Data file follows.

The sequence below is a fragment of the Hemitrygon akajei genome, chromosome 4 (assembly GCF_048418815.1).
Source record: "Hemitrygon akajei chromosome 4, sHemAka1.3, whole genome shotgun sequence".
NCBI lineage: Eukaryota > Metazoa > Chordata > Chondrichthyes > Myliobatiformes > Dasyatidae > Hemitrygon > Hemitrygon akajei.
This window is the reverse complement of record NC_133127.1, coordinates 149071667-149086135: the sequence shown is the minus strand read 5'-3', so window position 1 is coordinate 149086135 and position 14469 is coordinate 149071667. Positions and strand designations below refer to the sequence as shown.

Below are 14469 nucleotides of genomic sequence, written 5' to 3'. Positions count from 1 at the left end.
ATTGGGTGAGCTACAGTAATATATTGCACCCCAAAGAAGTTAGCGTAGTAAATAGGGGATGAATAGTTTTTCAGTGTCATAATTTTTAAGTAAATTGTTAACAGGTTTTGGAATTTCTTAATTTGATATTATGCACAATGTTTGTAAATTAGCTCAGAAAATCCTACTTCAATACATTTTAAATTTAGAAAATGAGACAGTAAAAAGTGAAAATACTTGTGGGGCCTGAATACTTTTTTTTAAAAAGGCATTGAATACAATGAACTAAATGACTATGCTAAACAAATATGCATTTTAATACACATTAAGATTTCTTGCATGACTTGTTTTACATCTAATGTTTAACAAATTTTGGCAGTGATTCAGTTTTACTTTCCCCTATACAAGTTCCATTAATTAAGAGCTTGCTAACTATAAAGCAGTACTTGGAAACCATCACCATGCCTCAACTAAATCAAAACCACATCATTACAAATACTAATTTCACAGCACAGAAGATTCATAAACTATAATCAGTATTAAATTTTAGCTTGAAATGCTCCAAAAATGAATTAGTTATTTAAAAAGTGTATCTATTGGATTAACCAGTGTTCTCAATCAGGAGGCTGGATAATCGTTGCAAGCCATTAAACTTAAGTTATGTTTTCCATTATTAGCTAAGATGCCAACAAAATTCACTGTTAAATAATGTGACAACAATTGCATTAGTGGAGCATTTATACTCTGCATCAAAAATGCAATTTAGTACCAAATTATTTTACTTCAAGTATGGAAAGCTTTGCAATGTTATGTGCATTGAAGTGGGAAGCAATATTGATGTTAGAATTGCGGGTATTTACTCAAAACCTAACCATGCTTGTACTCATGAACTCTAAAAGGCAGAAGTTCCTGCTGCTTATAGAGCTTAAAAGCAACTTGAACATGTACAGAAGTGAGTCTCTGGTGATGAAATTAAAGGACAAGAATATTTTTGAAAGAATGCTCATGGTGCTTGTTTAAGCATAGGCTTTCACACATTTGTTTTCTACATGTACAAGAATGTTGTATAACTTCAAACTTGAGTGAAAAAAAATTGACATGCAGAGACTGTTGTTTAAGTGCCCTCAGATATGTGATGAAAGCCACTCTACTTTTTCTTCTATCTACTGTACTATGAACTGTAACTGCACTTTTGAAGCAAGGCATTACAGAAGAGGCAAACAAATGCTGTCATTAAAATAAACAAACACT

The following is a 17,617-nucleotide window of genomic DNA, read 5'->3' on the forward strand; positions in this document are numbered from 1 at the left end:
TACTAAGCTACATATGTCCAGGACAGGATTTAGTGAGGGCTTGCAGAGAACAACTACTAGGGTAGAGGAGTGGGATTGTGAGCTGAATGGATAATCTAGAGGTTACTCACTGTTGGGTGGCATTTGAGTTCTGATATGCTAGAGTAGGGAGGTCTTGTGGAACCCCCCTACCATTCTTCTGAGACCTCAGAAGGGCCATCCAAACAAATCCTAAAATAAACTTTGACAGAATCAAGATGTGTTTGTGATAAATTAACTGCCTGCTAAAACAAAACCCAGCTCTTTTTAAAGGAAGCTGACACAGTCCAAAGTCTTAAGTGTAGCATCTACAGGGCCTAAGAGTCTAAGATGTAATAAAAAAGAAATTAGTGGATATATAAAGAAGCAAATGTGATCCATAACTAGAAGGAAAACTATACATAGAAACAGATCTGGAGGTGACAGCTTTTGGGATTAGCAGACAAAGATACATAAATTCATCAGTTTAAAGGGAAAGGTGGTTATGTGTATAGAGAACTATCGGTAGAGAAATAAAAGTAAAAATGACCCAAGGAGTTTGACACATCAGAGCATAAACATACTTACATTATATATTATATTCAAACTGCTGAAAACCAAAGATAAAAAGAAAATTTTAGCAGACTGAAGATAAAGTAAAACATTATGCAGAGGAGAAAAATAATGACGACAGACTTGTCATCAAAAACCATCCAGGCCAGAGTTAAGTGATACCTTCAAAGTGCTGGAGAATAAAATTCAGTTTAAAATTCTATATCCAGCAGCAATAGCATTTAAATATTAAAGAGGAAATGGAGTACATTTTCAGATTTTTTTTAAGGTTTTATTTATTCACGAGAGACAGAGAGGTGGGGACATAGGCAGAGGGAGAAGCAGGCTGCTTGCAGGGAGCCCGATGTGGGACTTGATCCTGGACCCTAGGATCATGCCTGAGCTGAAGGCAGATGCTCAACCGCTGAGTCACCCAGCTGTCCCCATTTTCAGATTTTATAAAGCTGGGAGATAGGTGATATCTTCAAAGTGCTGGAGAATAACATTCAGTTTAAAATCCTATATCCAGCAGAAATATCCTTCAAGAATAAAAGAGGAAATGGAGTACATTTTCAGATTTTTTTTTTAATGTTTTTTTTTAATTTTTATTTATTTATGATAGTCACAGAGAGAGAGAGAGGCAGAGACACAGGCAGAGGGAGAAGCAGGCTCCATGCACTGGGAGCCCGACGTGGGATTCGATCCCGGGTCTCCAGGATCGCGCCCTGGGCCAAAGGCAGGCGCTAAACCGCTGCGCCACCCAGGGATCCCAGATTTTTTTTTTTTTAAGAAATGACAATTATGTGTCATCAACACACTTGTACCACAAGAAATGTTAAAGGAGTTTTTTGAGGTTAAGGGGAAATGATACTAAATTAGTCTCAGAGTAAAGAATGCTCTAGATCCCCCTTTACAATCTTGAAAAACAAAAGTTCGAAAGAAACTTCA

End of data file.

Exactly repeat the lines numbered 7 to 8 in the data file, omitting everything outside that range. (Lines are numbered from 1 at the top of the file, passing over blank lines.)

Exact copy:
The following is a 17,617-nucleotide window of genomic DNA, read 5'->3' on the forward strand; positions in this document are numbered from 1 at the left end:
TACTAAGCTACATATGTCCAGGACAGGATTTAGTGAGGGCTTGCAGAGAACAACTACTAGGGTAGAGGAGTGGGATTGTGAGCTGAATGGATAATCTAGAGGTTACTCACTGTTGGGTGGCATTTGAGTTCTGATATGCTAGAGTAGGGAGGTCTTGTGGAACCCCCCTACCATTCTTCTGAGACCTCAGAAGGGCCATCCAAACAAATCCTAAAATAAACTTTGACAGAATCAAGATGTGTTTGTGATAAATTAACTGCCTGCTAAAACAAAACCCAGCTCTTTTTAAAGGAAGCTGACACAGTCCAAAGTCTTAAGTGTAGCATCTACAGGGCCTAAGAGTCTAAGATGTAATAAAAAAGAAATTAGTGGATATATAAAGAAGCAAATGTGATCCATAACTAGAAGGAAAACTATACATAGAAACAGATCTGGAGGTGACAGCTTTTGGGATTAGCAGACAAAGATACATAAATTCATCAGTTTAAAGGGAAAGGTGGTTATGTGTATAGAGAACTATCGGTAGAGAAATAAAAGTAAAAATGACCCAAGGAGTTTGACACATCAGAGCATAAACATACTTACATTATATATTATATTCAAACTGCTGAAAACCAAAGATAAAAAGAAAATTTTAGCAGACTGAAGATAAAGTAAAACATTATGCAGAGGAGAAAAATAATGACGACAGACTTGTCATCAAAAACCATCCAGGCCAGAGTTAAGTGATACCTTCAAAGTGCTGGAGAATAAAATTCAGTTTAAAATTCTATATCCAGCAGCAATAGCATTTAAATATTAAAGAGGAAATGGAGTACATTTTCAGATTTTTTTTAAGGTTTTATTTATTCACGAGAGACAGAGAGGTGGGGACATAGGCAGAGGGAGAAGCAGGCTGCTTGCAGGGAGCCCGATGTGGGACTTGATCCTGGACCCTAGGATCATGCCTGAGCTGAAGGCAGATGCTCAACCGCTGAGTCACCCAGCTGTCCCCATTTTCAGATTTTATAAAGCTGGGAGATAGGTGATATCTTCAAAGTGCTGGAGAATAACATTCAGTTTAAAATCCTATATCCAGCAGAAATATCCTTCAAGAATAAAAGAGGAAATGGAGTACATTTTCAGATTTTTTTTTTAATGTTTTTTTTTAATTTTTATTTATTTATGATAGTCACAGAGAGAGAGAGAGGCAGAGACACAGGCAGAGGGAGAAGCAGGCTCCATGCACTGGGAGCCCGACGTGGGATTCGATCCCGGGTCTCCAGGATCGCGCCCTGGGCCAAAGGCAGGCGCTAAACCGCTGCGCCACCCAGGGATCCCAGATTTTTTTTTTTTTAAGAAATGACAATTATGTGTCATCAACACACTTGTACCACAAGAAATGTTAAAGGAGTTTTTTGAGGTTAAGGGGAAATGATACTAAATTAGTCTCAGAGTAAAGAATGCTCTAGATCCCCCTTTACAATCTTGAAAAACAAAAGTTCGAAAGAAACTTCA